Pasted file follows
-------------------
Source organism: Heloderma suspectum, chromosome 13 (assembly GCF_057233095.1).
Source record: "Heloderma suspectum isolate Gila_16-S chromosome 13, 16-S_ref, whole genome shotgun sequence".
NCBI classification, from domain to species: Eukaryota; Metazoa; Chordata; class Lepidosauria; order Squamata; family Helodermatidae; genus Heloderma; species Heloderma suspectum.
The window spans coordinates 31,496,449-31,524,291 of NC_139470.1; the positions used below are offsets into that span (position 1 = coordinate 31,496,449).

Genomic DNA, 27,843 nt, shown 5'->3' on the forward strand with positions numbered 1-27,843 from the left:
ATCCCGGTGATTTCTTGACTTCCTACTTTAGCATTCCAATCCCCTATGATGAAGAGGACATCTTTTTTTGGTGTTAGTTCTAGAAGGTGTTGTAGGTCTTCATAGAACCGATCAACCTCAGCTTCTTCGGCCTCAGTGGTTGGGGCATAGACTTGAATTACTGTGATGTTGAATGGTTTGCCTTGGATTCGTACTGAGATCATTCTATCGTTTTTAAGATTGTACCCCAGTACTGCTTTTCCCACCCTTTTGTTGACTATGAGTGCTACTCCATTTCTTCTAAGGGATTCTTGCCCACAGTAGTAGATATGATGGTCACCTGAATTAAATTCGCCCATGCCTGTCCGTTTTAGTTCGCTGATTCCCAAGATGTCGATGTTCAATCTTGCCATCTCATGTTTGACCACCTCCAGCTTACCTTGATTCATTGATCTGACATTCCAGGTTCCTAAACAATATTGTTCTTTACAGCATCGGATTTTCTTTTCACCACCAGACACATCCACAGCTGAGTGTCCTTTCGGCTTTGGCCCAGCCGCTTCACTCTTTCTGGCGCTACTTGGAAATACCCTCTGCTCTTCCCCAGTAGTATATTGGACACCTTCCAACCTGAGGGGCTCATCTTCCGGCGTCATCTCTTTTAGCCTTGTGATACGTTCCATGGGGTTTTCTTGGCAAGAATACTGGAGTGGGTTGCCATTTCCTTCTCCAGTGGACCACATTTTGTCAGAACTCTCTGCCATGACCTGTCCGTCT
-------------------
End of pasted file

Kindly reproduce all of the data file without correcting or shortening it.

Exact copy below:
Source organism: Heloderma suspectum, chromosome 13 (assembly GCF_057233095.1).
Source record: "Heloderma suspectum isolate Gila_16-S chromosome 13, 16-S_ref, whole genome shotgun sequence".
NCBI classification, from domain to species: Eukaryota; Metazoa; Chordata; class Lepidosauria; order Squamata; family Helodermatidae; genus Heloderma; species Heloderma suspectum.
The window spans coordinates 31,496,449-31,524,291 of NC_139470.1; the positions used below are offsets into that span (position 1 = coordinate 31,496,449).

Genomic DNA, 27,843 nt, shown 5'->3' on the forward strand with positions numbered 1-27,843 from the left:
ATCCCGGTGATTTCTTGACTTCCTACTTTAGCATTCCAATCCCCTATGATGAAGAGGACATCTTTTTTTGGTGTTAGTTCTAGAAGGTGTTGTAGGTCTTCATAGAACCGATCAACCTCAGCTTCTTCGGCCTCAGTGGTTGGGGCATAGACTTGAATTACTGTGATGTTGAATGGTTTGCCTTGGATTCGTACTGAGATCATTCTATCGTTTTTAAGATTGTACCCCAGTACTGCTTTTCCCACCCTTTTGTTGACTATGAGTGCTACTCCATTTCTTCTAAGGGATTCTTGCCCACAGTAGTAGATATGATGGTCACCTGAATTAAATTCGCCCATGCCTGTCCGTTTTAGTTCGCTGATTCCCAAGATGTCGATGTTCAATCTTGCCATCTCATGTTTGACCACCTCCAGCTTACCTTGATTCATTGATCTGACATTCCAGGTTCCTAAACAATATTGTTCTTTACAGCATCGGATTTTCTTTTCACCACCAGACACATCCACAGCTGAGTGTCCTTTCGGCTTTGGCCCAGCCGCTTCACTCTTTCTGGCGCTACTTGGAAATACCCTCTGCTCTTCCCCAGTAGTATATTGGACACCTTCCAACCTGAGGGGCTCATCTTCCGGCGTCATCTCTTTTAGCCTTGTGATACGTTCCATGGGGTTTTCTTGGCAAGAATACTGGAGTGGGTTGCCATTTCCTTCTCCAGTGGACCACATTTTGTCAGAACTCTCTGCCATGACCTGTCCGTCT